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Stan Freberg LP "Freberg Underground!"

Did Stan Freberg Invent the Comedy Podcast?

While on vacation this past weekend, I spotted a 1966 Stan Freberg comedy LP in a used bookstore. The album, Freberg Underground Show #1, audaciously announces on its cover that it is “Introducing a ZOWIE! new medium: Pay Radio!” Modeled after Freberg’s radio shows, the album replicates the same format, but was free from network meddling. As soon as I read that, I thought immediately of the burgeoning comedy podcast scene today, which includes a number of radio refugees (including Tom Scharpling’s “Best Show” podcast, formerly a radio show on WFMU).

The Freberg album art explains further on the back cover:

What do you Mean ‘Pay-Radio?’

There are no more network comedy radio programs any more. Trust me. They have disappeared from the face of America as completely as the Bison and the Edsel. The only thing more extinct than a network radio program is Mia Farrow’s hair. This album is an effort on my part to start replenishing the losss.

It was written and recorded like a real radio show, with actors, singers, a big orchestra, sound-effects men and a live audience. It even has a sponsor…Capitol Records. It is constructed in the manner of the old network comedy shows with two significant modifications: (a) the humor is contemporary; and (b) you can’t tune it in. You have to go into the record store and buy it. That’s why I named it ‘Pay Radio.’ Zap! Just like that I have invented a whole new medium! Let us hope that it does better than Pay-TV. If so I plan to do these on a regular basis. Say…every month.”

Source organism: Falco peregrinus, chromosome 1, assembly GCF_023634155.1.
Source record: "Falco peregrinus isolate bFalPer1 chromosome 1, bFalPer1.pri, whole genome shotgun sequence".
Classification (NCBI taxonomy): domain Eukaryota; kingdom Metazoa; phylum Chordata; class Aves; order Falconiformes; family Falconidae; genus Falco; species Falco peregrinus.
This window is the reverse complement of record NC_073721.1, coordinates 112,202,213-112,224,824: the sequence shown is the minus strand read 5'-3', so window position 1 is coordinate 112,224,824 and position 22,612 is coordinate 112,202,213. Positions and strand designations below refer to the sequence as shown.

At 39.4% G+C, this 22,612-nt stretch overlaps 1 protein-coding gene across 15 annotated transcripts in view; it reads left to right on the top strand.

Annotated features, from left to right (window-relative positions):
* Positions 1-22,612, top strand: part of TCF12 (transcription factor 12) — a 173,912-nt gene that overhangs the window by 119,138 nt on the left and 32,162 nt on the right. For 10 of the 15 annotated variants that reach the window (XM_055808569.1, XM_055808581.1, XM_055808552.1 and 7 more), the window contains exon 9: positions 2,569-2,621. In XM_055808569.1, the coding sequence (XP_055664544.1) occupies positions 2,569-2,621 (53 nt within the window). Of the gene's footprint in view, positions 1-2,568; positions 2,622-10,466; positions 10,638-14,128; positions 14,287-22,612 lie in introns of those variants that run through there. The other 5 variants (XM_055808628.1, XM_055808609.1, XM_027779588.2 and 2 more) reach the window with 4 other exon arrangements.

For those without a turntable, take a look at this transcription of the show’s script to relive the early glory days of Pay-Radio.

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One Response to Did Stan Freberg Invent the Comedy Podcast?

  1. Dennis Divine February 9, 2015 at 10:35 am #

    It’s ironic that Freberg’s “Underground” album was produced at Capitol the same year as the Beach Boys’ “Pet Sounds” recordings, not to mention Capitol’s ongoing abandonment of its 1940s-’50s artists for the British Invasion at the time. By then, the market for comedy/novelty singles was drying up.

    I’ve always loved Stan Freberg’s output & admire his longevity, but the ability to follow through is spotty: it took 25 years for part two of his “Stan Freberg Presents the United States of America” (with a brief resurgence at Rhino Records in the late ’90s), and we’re still waiting for the promised continuation of his 1988 autobiography that covered up to the mid-’60s.

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